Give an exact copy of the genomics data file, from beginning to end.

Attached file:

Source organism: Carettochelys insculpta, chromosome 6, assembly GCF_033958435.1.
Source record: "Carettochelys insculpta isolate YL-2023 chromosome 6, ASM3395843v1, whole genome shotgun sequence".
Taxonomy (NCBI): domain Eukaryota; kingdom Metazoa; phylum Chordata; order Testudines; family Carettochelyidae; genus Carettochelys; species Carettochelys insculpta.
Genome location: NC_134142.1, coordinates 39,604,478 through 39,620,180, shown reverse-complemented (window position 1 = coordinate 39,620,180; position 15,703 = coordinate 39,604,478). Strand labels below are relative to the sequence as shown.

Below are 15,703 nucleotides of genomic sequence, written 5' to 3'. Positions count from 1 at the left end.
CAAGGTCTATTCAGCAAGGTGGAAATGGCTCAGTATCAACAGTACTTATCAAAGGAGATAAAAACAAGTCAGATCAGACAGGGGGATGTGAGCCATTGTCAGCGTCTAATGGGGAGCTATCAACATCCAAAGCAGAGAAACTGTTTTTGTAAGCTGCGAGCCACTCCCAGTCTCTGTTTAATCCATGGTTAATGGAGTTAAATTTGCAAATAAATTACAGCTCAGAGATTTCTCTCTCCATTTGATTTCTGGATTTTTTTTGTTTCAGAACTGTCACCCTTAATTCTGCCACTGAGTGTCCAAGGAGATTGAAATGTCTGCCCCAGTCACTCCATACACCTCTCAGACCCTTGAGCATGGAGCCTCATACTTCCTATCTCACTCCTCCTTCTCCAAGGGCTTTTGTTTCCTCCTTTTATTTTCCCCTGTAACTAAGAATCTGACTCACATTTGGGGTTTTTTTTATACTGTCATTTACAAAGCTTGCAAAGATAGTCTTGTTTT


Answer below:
Source organism: Carettochelys insculpta, chromosome 6, assembly GCF_033958435.1.
Source record: "Carettochelys insculpta isolate YL-2023 chromosome 6, ASM3395843v1, whole genome shotgun sequence".
Taxonomy (NCBI): domain Eukaryota; kingdom Metazoa; phylum Chordata; order Testudines; family Carettochelyidae; genus Carettochelys; species Carettochelys insculpta.
Genome location: NC_134142.1, coordinates 39,604,478 through 39,620,180, shown reverse-complemented (window position 1 = coordinate 39,620,180; position 15,703 = coordinate 39,604,478). Strand labels below are relative to the sequence as shown.

Below are 15,703 nucleotides of genomic sequence, written 5' to 3'. Positions count from 1 at the left end.
CAAGGTCTATTCAGCAAGGTGGAAATGGCTCAGTATCAACAGTACTTATCAAAGGAGATAAAAACAAGTCAGATCAGACAGGGGGATGTGAGCCATTGTCAGCGTCTAATGGGGAGCTATCAACATCCAAAGCAGAGAAACTGTTTTTGTAAGCTGCGAGCCACTCCCAGTCTCTGTTTAATCCATGGTTAATGGAGTTAAATTTGCAAATAAATTACAGCTCAGAGATTTCTCTCTCCATTTGATTTCTGGATTTTTTTTGTTTCAGAACTGTCACCCTTAATTCTGCCACTGAGTGTCCAAGGAGATTGAAATGTCTGCCCCAGTCACTCCATACACCTCTCAGACCCTTGAGCATGGAGCCTCATACTTCCTATCTCACTCCTCCTTCTCCAAGGGCTTTTGTTTCCTCCTTTTATTTTCCCCTGTAACTAAGAATCTGACTCACATTTGGGGTTTTTTTTATACTGTCATTTACAAAGCTTGCAAAGATAGTCTTGTTTT